It is a salient point that organisations who respond decisively to a cyber attack in a transparent way to protect customer interests are rewarded for their efforts. Those that fail to do this risk reputational damage, short and long-term share price impacts, and negative consequences for both executives and directors.
Given the inevitability of an attack, organisations are encouraged to adopt a cyber resilience approach – avoiding overweight investments in defence, towards more proactive capabilities to detect, respond to, and recover from cyber incidents.
This implies the ability to reconfigure cyber operations as needed to meet dynamic, constantly evolving cyber threats. A front-footed and nimble capability is needed, whatever an organisation’s scale of operations.
The first and biggest shift that organisations need to make in dealing with cyber threats is attitudinal. A mind shift is required to recognise the threat posed by cybercrime and to realise the benefits a cyber resilience approach offers over more traditional and overly defensive methods of protecting systems and data.
The board, along with the executive, is best positioned to lead this shift.
Ten good practices for boards
At the hub of stakeholder relationships, the board is uniquely positioned to understand, and proactively drive, governance of cyber risk. Boards can help guide their organisations to adopt a cyber resilience approach.
This requires a set of proactive considerations that reinforce consistent progress across the cyber resilience lifecycle. We have identified 10 steps that directors can take to help influence these outcomes within their organisations.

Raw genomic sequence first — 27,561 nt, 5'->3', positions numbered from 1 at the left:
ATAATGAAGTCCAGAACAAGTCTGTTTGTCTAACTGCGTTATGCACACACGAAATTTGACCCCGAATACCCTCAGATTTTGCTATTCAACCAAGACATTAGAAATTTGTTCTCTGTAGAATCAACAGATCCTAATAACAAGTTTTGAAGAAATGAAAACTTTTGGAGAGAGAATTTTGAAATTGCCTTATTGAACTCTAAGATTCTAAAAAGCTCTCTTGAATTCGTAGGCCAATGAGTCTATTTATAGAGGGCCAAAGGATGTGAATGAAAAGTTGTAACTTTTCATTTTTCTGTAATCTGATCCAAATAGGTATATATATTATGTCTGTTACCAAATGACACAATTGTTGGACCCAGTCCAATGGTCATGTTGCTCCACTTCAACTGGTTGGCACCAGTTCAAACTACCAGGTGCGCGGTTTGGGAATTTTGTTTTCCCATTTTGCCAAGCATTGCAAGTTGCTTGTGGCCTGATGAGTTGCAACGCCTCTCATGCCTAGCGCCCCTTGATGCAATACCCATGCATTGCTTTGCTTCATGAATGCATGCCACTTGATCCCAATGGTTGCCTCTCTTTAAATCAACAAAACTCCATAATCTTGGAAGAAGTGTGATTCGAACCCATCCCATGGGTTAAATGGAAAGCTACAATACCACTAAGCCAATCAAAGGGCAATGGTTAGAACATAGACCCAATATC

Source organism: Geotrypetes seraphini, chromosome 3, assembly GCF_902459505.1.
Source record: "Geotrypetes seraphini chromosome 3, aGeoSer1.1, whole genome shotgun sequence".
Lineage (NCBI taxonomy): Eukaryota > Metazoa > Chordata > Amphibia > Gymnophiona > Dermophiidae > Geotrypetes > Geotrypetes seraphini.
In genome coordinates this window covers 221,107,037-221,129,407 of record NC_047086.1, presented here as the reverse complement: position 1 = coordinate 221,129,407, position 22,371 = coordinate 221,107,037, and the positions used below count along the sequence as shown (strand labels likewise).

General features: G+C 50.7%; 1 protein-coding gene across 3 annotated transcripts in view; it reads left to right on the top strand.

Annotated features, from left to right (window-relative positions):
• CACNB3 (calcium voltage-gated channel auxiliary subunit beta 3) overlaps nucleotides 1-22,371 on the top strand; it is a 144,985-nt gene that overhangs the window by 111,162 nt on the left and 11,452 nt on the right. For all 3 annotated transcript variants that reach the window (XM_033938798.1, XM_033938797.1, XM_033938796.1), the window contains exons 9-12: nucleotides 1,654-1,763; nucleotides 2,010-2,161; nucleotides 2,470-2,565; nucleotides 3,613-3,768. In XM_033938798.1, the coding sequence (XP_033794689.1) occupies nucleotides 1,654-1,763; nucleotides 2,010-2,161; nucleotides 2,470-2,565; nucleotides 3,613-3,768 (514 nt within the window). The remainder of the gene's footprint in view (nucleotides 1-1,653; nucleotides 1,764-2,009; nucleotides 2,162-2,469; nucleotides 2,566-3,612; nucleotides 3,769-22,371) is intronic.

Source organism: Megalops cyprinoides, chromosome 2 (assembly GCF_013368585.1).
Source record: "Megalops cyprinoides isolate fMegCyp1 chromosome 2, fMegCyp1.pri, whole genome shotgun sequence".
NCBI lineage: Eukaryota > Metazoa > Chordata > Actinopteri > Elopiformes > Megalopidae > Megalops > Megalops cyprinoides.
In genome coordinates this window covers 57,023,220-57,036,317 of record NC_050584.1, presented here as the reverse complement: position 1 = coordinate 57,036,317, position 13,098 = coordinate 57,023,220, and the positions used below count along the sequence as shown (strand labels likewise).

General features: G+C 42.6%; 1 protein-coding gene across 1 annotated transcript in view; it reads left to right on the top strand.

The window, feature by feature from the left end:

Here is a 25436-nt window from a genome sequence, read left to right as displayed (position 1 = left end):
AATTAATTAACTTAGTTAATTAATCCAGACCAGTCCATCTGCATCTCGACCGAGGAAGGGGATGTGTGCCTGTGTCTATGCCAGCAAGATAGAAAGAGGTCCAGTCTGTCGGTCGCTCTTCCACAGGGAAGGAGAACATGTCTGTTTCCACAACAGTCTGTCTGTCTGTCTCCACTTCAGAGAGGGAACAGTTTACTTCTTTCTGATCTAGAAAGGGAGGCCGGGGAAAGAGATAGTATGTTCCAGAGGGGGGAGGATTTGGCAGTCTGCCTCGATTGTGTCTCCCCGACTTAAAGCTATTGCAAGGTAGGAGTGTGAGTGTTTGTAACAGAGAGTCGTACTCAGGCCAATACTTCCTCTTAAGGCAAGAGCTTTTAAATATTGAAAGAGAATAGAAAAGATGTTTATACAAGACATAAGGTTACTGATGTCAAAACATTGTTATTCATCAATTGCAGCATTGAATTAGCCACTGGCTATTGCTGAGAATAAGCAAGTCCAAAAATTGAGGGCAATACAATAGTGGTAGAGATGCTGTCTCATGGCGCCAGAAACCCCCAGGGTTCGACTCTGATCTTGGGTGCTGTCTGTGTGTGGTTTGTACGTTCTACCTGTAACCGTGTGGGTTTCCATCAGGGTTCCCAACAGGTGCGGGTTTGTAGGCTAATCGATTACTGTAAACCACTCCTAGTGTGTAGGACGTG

Before cyber incidents, boards should:
- Ensure cyber expertise exists on the board, or in an advisory capacity, to help inform and advise the executive team
- Encourage the selection of suitably experienced cyber security leaders, including the Chief Information Security Officer (CISO)
- Oversee the strategy and practice of cyber risk management, cyber resilience assessments, and cyber risk appetite setting
- Ensure the organisation’s cyber threat context is well understood, key information assets are known, and material cyber risks are planned for
- Oversee security governance through the whole board, the Audit & Risk Committee, or subcommittee.
During cyber incidents, boards should:
- Provide guidance, support and advice to executive management
- Manage key stakeholder relationships
- Act to protect an organisation’s reputation, shareholder value, and regulatory compliance (including overseeing reporting obligations).
After cyber incidents, boards should:
- Provide guidance and oversight over restoration and recovery efforts and lessons learned from the incidents, to minimise the longer-term effects of cyber incidents
- Ensure that regular reviews are performed to drive changes to the cyber security strategy, risk framework and controls to avoid recurrence.
The opportunity to lead
Of course, none of this is easy, but the challenge and opportunity for boards are clear. Digital transformation offers vast promise for organisations in all industries and at every scale. Boards can help fulfil this promise for their organisations.
With balanced judgment about the threats faced, the insights needed, and the responses required, boards can help build the cyber resilient organisation.
It is important to maintain a real-world perspective on the cybercrime problem. While cyber threats are undoubtedly here to stay, and cyber attacks almost inevitable, the capabilities available to meet them are continually improving. Taken in this light, achieving cyber resilience should be seen as a manageable task and one that is greatly advanced by proactive, cyber-informed boards.
If you think your organisation could benefit from an increased cyber focus at the leadership level, please get in touch to discuss the options available.
1 World Economic Forum (WEF) – The Global Risks Report 2019
2 Cisco 2018 Asia Pacific Security Capabilities Benchmark Study – Regional Breach Readiness
3 Around 30% of respondent organisations to the 2018-2019 BDO AusCERT Cyber Security Survey indicated that they experienced a cyber security incident in 2018.
4 Ponemon Institute 2018 Global Cost of a Data Breach Report
6 Ponemon Institute 2018 Global Cost of a Data Breach Report